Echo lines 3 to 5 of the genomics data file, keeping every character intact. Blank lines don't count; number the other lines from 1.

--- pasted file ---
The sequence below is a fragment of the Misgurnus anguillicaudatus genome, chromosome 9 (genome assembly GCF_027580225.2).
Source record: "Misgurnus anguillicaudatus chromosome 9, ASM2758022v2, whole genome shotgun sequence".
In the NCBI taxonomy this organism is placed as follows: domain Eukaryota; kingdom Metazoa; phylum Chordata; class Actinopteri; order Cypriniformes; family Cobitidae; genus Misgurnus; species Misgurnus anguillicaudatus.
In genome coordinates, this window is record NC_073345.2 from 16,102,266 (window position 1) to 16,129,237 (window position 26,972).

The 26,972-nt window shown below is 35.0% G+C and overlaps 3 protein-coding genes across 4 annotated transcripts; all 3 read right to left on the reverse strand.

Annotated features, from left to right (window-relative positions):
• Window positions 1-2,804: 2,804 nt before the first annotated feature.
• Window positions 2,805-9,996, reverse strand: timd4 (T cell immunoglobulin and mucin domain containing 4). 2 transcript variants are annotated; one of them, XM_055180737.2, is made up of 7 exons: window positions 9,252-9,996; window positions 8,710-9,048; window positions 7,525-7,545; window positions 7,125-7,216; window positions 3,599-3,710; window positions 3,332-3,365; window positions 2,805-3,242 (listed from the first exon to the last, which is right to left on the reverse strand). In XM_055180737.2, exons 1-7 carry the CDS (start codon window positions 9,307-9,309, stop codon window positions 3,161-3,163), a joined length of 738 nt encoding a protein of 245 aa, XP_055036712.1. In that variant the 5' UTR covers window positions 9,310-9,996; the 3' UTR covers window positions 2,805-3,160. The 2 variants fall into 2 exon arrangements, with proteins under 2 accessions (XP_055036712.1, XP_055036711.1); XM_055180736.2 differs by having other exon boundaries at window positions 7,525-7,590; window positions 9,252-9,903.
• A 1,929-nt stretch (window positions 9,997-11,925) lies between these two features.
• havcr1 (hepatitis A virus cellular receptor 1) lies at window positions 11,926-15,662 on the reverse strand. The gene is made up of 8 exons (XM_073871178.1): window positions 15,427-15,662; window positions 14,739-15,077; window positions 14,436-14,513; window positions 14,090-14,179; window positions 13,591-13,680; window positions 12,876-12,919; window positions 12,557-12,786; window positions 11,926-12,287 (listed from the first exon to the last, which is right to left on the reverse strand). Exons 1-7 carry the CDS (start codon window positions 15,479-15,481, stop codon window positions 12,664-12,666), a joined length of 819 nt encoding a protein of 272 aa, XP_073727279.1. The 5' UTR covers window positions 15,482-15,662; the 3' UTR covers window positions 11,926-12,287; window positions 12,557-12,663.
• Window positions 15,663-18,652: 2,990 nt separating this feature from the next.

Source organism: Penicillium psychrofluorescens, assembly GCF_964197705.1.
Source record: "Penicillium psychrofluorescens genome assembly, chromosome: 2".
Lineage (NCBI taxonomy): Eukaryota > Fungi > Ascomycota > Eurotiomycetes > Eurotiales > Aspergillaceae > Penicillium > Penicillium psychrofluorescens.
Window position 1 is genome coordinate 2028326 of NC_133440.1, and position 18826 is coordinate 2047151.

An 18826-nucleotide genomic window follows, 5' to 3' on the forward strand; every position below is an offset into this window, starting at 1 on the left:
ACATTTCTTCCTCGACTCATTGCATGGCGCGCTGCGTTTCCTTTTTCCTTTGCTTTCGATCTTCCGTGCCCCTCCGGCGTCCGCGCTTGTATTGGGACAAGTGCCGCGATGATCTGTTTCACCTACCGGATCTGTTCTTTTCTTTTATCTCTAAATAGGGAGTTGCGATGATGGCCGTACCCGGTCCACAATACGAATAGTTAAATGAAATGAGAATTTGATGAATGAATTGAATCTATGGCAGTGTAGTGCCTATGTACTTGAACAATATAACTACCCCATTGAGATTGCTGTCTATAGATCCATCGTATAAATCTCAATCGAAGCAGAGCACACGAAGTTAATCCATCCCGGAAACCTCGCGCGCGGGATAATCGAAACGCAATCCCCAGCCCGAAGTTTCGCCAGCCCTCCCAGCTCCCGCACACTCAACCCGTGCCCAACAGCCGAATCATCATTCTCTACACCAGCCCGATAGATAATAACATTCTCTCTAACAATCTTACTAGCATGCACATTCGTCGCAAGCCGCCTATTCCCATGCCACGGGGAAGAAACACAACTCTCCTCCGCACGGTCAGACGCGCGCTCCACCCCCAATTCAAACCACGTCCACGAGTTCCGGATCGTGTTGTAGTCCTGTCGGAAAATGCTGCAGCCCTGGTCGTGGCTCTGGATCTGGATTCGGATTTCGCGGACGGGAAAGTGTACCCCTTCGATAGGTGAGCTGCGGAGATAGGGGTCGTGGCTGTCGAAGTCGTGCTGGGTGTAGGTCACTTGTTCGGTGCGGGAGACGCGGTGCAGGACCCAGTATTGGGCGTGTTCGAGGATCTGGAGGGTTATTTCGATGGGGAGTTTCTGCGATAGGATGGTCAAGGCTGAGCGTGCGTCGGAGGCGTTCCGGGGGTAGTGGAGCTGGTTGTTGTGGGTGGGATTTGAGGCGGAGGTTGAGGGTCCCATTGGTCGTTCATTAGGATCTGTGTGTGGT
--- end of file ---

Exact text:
In the NCBI taxonomy this organism is placed as follows: domain Eukaryota; kingdom Metazoa; phylum Chordata; class Actinopteri; order Cypriniformes; family Cobitidae; genus Misgurnus; species Misgurnus anguillicaudatus.
In genome coordinates, this window is record NC_073345.2 from 16,102,266 (window position 1) to 16,129,237 (window position 26,972).

The 26,972-nt window shown below is 35.0% G+C and overlaps 3 protein-coding genes across 4 annotated transcripts; all 3 read right to left on the reverse strand.